#### Pakon-monitor
Pakon-monitor collects all event from suricata. It maintains a small cache of last-seen DNS responses. When it sees a new flow, it look for the destination IP in the DNS cache and tries to find the hostname. If that succeds, it also stores that name as the app_hostname. The database is backed up/restored when the service stops/starts.
Even if the name is not found in the DNS cache, it may be later filled in from deep-packet inspection done by suricata - e.g. from TLS SNI.
Only the traffic originating from allowed interfaces (LAN by default - `br-lan`) is stored. This is because the MAC adress is the primary identifier of the source. MAC adresses on WAN are probably not very useful.
Apart from the main purpose of storing all data from suricata into the sqlite database, *pakon-monitor* also does several other things:
- **replacing hostnames** - e.g. `*` is replaced by ``. We feel this is more what the user expects and it also promotes the effects of aggregation. The lists are provided by *pakon-lists* package.
- **notifications about new devices (unknown MAC addresses)** - when `pakon.monitor.notify_new_devices` is set
- **keeping the *live* database in sane size limits** - when the database exceeds hard limit (3M records by default), the oldest records are deleted. This is to prevent filling up the whole tmpfs.
#### Pakon-archive
Pakon-archive moves the data from *live* database to *archive* database. It also aggregates them to allow storing them for a longer time. Several aggregation levels exists.
The basic idea of aggregation is squeezing simultaneous connections into one. For example, if we have two flows to ``:
1. starting at time 1, ending at time 5 and transfering 1MB/1MB and
2. starting at time 4, ending at time 15 and transfering 2MB/2MB
the resulting flow after aggregation would be one flow starting at time 1, ending at time 15 and transfering 3MB/3MB.
The higher aggregation level (typically applied after a longer time) allows to squeeze connections that are not simultaneous, but just *close enough*. It's defined by time window. For example, when the time window is 300 (seconds) and we have two flows to ``:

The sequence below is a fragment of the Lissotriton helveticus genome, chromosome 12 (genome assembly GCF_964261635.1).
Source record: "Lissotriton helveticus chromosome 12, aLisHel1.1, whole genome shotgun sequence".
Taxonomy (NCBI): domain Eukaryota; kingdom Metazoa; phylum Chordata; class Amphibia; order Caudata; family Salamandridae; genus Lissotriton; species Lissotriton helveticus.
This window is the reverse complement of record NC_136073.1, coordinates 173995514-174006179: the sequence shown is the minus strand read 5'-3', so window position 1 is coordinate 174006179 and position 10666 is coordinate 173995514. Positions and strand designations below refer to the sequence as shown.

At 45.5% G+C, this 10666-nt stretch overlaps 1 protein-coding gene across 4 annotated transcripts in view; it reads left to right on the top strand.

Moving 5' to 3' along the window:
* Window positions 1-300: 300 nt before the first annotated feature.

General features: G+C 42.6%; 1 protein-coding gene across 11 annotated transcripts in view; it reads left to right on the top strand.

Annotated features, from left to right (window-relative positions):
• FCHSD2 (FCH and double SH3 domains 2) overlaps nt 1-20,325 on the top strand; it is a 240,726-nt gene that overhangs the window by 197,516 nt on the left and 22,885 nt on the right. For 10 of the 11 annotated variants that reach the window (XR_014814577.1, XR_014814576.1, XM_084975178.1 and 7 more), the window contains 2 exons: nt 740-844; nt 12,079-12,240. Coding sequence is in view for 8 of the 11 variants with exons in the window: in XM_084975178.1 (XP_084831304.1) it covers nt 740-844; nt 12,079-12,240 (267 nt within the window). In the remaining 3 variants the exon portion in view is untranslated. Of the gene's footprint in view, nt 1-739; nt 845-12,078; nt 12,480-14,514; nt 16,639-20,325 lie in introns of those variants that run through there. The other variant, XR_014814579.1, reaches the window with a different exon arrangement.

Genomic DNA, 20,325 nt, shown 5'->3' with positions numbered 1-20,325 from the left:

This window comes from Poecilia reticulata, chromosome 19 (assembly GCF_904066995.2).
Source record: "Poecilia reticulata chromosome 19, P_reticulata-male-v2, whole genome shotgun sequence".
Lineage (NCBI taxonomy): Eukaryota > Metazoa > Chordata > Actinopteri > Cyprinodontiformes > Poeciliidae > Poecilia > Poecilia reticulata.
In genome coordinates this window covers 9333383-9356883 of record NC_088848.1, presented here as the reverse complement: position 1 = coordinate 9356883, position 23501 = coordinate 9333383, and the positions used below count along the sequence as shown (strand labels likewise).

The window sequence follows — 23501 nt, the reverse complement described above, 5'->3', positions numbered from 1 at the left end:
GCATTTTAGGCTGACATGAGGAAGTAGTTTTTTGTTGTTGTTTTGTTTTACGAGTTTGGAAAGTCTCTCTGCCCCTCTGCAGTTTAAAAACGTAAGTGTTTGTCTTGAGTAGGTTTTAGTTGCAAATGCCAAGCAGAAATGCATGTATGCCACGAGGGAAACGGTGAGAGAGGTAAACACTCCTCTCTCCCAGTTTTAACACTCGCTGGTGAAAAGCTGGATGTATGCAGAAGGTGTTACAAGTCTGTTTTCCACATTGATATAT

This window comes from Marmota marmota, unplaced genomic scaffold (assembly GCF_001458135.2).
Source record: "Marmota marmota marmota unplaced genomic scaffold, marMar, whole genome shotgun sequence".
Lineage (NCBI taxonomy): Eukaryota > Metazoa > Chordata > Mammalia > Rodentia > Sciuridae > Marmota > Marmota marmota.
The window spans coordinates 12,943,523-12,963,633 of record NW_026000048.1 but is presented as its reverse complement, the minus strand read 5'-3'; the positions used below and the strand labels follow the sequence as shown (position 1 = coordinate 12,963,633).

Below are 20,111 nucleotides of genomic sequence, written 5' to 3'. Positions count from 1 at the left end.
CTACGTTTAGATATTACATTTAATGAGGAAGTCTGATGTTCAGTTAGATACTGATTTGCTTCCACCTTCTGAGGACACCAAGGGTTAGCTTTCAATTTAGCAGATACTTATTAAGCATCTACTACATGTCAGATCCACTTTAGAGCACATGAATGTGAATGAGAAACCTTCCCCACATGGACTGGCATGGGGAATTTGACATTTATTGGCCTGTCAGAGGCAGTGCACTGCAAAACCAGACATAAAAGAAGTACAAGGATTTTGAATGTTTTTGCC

1. starting at time 1, ending at time 10 and transfering 100MB/100MB and
2. starting at time 311, ending at time 600 and transfering 200MB/200MB
they will be merged together as well, resulting in one flow starting at time 1, ending at time 600 and transfering 300MB/300MB.
Thanks to that principle, all flows in *archive* database are non-overlapping - i.e. at any moment, there is at most one flow from a specific source to a specific destination (and destination port). It's useful for displaying data - as we will see in the next part.
**A note about app_hostname** - instead of just using `app_hostname` collumn, we use `COALESCE(app_hostname,dest_ip)` - hostname or dest_ip (if hostname is not known). This applies for pakon-handler as well.
Some higher aggregation levels also have size_threshold defined, this is to delete very small flows. This is particularly useful with P2P traffic - we observed these services often creates connection and transfer no data in the end.
Finally, pakon-archive deletes data older than `pakon.archive.keep`.
#### Pakon-handler
Pakon-handler gets the data from both *live* and *archive* database and serves them to frontend (web-ui or pakon-show). To reduce the amount of data we serve the user, we want to merge simultaneous connections (the same thing we do in archivation). This property is fullfilled for data from *archive* database, but not for data from *live* database. So pakon-handler basically performs aggregation of data from *live* database first (in memory, without modifying the database).
Pakon-handler has two modes: timeline and aggregated data. The first (timeline) preserves start time of connections, so you get a list of network flows ordered by time. A single destination may appear many times. In aggregated mode, a single destination appears at most once (for each src_mac). Note that the agregation described in the previous paragraph happens always, regardless of whether the aggregated mode is requested - that is to squeeze simulataneous connection, aggregated mode in the query has a different meaning.
Pakon-handler also doesn't show all the records by default. We observed that many connections are to ad-servers, tracking and so on, which is probably not useful for most of the users. So pakon-handler by default hides domains specified in domains_ignore in *pakon-lists* package. This behavior can be turned off by passing `filter: false` parameter in the query.